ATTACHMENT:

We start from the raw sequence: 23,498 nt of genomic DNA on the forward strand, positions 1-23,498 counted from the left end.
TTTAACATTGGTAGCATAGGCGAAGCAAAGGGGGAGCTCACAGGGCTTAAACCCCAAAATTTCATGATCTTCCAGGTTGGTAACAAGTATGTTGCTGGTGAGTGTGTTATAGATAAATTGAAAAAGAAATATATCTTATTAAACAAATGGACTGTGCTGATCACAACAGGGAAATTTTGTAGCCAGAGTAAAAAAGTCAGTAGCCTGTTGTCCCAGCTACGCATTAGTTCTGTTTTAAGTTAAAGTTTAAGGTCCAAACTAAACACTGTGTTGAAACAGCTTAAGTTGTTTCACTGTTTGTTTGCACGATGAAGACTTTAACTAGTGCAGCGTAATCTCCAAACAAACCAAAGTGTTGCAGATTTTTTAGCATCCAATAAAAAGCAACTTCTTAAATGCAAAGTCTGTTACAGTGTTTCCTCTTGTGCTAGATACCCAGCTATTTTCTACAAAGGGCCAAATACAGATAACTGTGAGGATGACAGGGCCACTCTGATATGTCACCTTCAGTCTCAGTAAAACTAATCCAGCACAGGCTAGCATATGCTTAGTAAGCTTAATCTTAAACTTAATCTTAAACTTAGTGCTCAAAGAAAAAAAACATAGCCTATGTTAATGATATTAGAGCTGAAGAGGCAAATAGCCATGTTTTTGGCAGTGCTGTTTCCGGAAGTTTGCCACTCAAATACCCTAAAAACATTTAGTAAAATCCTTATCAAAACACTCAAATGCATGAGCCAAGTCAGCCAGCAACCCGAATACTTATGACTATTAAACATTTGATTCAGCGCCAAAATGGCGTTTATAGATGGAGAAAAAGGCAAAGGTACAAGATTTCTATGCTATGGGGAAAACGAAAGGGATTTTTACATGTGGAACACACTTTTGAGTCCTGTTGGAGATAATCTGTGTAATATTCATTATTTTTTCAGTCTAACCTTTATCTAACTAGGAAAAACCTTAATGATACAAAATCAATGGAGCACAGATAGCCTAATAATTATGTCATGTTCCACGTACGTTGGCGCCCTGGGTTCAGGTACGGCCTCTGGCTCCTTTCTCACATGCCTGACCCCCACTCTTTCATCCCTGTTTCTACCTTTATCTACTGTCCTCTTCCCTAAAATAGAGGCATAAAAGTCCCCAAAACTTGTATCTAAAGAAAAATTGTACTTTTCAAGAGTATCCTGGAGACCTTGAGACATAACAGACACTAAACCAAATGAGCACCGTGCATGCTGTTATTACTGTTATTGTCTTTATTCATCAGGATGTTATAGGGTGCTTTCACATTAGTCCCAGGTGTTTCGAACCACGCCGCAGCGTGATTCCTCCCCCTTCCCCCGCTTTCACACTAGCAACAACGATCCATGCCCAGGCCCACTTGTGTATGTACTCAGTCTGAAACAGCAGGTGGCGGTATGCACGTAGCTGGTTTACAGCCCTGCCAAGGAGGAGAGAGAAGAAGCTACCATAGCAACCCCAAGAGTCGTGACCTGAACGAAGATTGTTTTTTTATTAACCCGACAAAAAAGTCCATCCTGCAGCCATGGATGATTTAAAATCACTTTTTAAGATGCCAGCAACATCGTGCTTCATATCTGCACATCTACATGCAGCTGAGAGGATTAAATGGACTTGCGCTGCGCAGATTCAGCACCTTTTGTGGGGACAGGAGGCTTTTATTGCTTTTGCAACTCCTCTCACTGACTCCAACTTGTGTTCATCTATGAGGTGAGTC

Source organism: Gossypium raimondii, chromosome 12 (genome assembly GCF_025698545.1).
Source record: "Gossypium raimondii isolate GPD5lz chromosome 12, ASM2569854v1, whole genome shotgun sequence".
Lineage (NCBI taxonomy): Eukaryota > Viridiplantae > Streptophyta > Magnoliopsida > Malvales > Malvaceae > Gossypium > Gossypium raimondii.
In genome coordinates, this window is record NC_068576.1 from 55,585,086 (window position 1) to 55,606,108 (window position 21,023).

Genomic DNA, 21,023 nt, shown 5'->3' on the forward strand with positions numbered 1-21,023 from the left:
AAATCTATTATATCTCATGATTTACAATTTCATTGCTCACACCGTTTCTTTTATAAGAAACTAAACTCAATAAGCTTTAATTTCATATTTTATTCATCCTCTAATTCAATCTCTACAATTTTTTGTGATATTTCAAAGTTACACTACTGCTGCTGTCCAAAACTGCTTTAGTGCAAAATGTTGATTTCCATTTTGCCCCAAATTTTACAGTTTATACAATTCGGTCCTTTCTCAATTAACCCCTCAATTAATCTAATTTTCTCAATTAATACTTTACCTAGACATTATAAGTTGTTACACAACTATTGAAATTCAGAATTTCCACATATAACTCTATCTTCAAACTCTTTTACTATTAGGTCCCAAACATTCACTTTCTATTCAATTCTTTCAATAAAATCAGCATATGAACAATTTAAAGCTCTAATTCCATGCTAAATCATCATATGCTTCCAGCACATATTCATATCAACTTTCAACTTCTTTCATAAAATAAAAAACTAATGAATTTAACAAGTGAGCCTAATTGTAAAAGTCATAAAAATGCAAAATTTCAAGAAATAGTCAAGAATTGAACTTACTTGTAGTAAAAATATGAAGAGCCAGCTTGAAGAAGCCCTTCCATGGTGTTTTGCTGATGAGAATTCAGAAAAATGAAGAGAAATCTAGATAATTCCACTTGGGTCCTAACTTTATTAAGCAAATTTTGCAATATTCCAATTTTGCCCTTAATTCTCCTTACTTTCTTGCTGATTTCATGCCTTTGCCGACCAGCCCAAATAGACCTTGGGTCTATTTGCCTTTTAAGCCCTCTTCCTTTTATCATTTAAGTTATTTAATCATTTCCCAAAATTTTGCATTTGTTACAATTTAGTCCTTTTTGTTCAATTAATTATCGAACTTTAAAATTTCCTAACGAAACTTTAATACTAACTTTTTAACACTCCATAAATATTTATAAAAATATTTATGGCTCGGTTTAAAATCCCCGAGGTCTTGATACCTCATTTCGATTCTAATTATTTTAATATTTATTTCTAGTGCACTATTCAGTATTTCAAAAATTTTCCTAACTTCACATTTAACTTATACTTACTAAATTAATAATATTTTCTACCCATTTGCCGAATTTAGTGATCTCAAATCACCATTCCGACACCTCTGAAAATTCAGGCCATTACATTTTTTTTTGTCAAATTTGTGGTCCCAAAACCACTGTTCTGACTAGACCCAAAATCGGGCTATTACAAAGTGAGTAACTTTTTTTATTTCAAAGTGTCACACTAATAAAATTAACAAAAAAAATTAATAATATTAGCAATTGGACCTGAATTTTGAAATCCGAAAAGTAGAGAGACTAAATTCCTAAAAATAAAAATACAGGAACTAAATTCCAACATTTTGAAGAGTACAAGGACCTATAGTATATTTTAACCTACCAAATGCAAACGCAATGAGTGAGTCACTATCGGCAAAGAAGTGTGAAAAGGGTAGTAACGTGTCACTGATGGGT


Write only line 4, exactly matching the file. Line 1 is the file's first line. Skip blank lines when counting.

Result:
Source record: "Gossypium raimondii isolate GPD5lz chromosome 12, ASM2569854v1, whole genome shotgun sequence".